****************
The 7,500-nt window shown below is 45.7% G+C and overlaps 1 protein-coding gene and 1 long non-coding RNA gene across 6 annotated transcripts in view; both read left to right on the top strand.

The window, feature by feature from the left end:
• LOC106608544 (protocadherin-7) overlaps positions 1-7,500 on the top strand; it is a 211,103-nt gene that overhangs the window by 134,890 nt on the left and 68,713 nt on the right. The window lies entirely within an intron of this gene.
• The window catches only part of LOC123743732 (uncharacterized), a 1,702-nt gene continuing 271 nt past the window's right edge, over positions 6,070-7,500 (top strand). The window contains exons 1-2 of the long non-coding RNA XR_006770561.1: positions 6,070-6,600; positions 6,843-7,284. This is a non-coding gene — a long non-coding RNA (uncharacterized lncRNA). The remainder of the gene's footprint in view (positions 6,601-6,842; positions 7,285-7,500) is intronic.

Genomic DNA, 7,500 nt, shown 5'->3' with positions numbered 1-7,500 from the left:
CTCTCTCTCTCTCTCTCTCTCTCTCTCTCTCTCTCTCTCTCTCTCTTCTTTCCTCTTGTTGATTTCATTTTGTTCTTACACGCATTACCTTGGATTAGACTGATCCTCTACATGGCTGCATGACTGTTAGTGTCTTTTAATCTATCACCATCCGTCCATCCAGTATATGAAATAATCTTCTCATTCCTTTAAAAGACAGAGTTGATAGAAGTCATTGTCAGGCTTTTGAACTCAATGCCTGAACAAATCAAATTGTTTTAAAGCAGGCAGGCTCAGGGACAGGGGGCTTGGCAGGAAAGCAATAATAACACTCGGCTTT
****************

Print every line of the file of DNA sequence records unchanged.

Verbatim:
The 7,500-nt window shown below is 45.7% G+C and overlaps 1 protein-coding gene and 1 long non-coding RNA gene across 6 annotated transcripts in view; both read left to right on the top strand.

The window, feature by feature from the left end:
• LOC106608544 (protocadherin-7) overlaps positions 1-7,500 on the top strand; it is a 211,103-nt gene that overhangs the window by 134,890 nt on the left and 68,713 nt on the right. The window lies entirely within an intron of this gene.
• The window catches only part of LOC123743732 (uncharacterized), a 1,702-nt gene continuing 271 nt past the window's right edge, over positions 6,070-7,500 (top strand). The window contains exons 1-2 of the long non-coding RNA XR_006770561.1: positions 6,070-6,600; positions 6,843-7,284. This is a non-coding gene — a long non-coding RNA (uncharacterized lncRNA). The remainder of the gene's footprint in view (positions 6,601-6,842; positions 7,285-7,500) is intronic.

Genomic DNA, 7,500 nt, shown 5'->3' with positions numbered 1-7,500 from the left:
CTCTCTCTCTCTCTCTCTCTCTCTCTCTCTCTCTCTCTCTCTCTCTTCTTTCCTCTTGTTGATTTCATTTTGTTCTTACACGCATTACCTTGGATTAGACTGATCCTCTACATGGCTGCATGACTGTTAGTGTCTTTTAATCTATCACCATCCGTCCATCCAGTATATGAAATAATCTTCTCATTCCTTTAAAAGACAGAGTTGATAGAAGTCATTGTCAGGCTTTTGAACTCAATGCCTGAACAAATCAAATTGTTTTAAAGCAGGCAGGCTCAGGGACAGGGGGCTTGGCAGGAAAGCAATAATAACACTCGGCTTT